Monday, February 16, 2015

"Just War"

Here are two essays on the concept of "Just War" prepared as an assignment for the International Law of War & Crime seminar at Albany Law School this past fall semester.
Just War Influence
By Nick Gargano
Nick Gargano is a third year student at Albany Law School. He graduated from Long Island University (C.W. Post) with a B.A. in History concentrating in military air and sea power.
Prior to law school, Nick worked in concert production touring around the world with well-known musical groups for 15 years thus, expanding his love for history and igniting his interest in working in the field of international law.
This essay was prepared for Professor Bonventre's Fall 2014 International Law of War and Crime Seminar. Read the Essay.


The Earthly City Must Hold Violence in Check
By Kate Roberts
Kate Roberts is a second-year student at Albany Law School.  She graduated magna cum laude from Iona College with a major in Political Science and minors in Psychology and Philosophy.
Ms. Roberts is a sub-editor on the Albany Government Law Review, and a student editor for the New York State Bar Association Environmental Lawyer. After her first year of law school, Ms. Roberts interned at the New York State Attorney General’s office in the Environmental Protection Bureau. In her free time, Ms. Roberts enjoys hiking, running, and cooking.
This essay was prepared for Professor Bonventre's Fall 2014 International Law of War and Crime Seminar. Read the Essay.

The Earthly City Must Hold Violence in Check

By Kate Roberts
Kate Roberts is a second-year student at Albany Law School.  She graduated magna cum laude from Iona College with a major in Political Science and minors in Psychology and Philosophy.
Ms. Roberts is a sub-editor on the Albany Government Law Review, and a student editor for the New York State Bar Association Environmental Lawyer. After her first year of law school, Ms. Roberts interned at the New York State Attorney General’s office in the Environmental Protection Bureau. In her free time, Ms. Roberts enjoys hiking, running, and cooking.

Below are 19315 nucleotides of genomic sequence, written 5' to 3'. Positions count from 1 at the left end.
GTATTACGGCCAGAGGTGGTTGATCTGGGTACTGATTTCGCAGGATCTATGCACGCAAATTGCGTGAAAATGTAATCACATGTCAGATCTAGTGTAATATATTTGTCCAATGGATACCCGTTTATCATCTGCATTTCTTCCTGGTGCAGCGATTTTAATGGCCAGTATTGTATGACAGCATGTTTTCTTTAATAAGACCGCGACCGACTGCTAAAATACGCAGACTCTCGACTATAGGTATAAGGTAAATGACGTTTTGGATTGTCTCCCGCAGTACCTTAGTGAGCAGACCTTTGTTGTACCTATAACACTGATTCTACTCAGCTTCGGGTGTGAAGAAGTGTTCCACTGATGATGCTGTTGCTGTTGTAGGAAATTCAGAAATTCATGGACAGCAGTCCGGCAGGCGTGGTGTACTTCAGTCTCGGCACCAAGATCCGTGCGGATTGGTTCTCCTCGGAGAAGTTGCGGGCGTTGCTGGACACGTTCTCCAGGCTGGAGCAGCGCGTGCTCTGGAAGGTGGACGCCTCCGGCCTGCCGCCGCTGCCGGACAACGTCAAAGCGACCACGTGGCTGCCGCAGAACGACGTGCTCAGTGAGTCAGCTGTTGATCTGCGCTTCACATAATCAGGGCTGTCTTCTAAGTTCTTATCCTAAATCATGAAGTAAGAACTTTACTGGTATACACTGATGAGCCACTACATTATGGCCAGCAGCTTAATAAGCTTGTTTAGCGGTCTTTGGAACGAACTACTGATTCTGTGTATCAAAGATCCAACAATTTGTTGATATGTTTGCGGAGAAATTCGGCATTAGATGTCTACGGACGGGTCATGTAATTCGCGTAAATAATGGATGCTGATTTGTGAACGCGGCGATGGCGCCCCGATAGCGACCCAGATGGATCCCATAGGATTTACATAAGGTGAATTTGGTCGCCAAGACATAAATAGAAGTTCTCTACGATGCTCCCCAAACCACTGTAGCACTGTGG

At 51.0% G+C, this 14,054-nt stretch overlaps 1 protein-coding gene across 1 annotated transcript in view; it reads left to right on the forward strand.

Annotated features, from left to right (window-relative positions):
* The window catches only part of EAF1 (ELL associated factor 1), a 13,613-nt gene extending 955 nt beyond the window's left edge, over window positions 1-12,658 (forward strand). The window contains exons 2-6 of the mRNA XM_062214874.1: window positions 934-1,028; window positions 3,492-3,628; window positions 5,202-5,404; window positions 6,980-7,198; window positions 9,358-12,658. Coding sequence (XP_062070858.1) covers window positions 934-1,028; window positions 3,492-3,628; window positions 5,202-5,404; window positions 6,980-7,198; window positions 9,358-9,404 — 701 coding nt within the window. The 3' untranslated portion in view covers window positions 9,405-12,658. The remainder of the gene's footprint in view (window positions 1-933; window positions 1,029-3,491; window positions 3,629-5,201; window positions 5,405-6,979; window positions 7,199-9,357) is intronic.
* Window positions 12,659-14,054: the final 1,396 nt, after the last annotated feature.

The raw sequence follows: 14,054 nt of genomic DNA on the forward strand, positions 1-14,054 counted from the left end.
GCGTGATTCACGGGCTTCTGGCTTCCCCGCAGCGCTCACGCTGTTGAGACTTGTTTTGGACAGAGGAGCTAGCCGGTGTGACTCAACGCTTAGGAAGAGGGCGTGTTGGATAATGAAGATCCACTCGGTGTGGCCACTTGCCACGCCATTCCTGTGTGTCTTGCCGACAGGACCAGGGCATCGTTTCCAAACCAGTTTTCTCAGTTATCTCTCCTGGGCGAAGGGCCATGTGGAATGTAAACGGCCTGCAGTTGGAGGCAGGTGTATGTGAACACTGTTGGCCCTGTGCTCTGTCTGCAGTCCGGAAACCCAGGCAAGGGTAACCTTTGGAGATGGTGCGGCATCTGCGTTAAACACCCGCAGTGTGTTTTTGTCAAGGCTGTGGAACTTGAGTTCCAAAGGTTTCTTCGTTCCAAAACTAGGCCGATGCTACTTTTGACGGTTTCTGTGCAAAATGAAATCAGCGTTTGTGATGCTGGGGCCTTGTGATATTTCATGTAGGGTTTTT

This essay was prepared for Professor Bonventre's Fall 2014 International Law of War and Crime Seminar.


Under an Augustinian argument, “by nature, no man has dominion over any other . . . by nature, we are not evil.”[1] Additionally, just war is “driven by a call to justice . . .” whereby the goal “is to repair that which has been torn asunder by a prior violence and to protect a community for which one has a responsibility.”[2]

Just war theory focuses on two issues: (1) jus ad bellum—the conditions that can justify recourse to war, and (2) jus in bello—the limitations on the methods that may justly be used in waging war.[3] Just war requires a justification not only for entering into a war, but also for the killing of enemy combatants.[4] According to many just war theorists, the deliberate killing of enemy combatants is only morally justified if the conditions of jus ad bellum and jus in bello are met.[5]

Jus ad bellum—the justification of war—is met with four conditions: (1) just cause; (2) declaration by a lawful authority; (3) appropriate proportion between the goals sought and the costs; and (4) war is the last resort.[6] Contemporary causes sufficient to justify war include individual and collective self-defense,[7] humanitarian interventions, and preemptive attacks.[8]

Just War Influence

By Nick Gargano
Nick Gargano is a third year student at Albany Law School. He graduated from Long Island University (C.W. Post) with a B.A. in History concentrating in military air and sea power.
Prior to law school, Nick worked in concert production touring around the world with well-known musical groups for 15 years thus, expanding his love for history and igniting his interest in working in the field of international law.
This essay was prepared for Professor Bonventre's Fall 2014 International Law of War and Crime Seminar.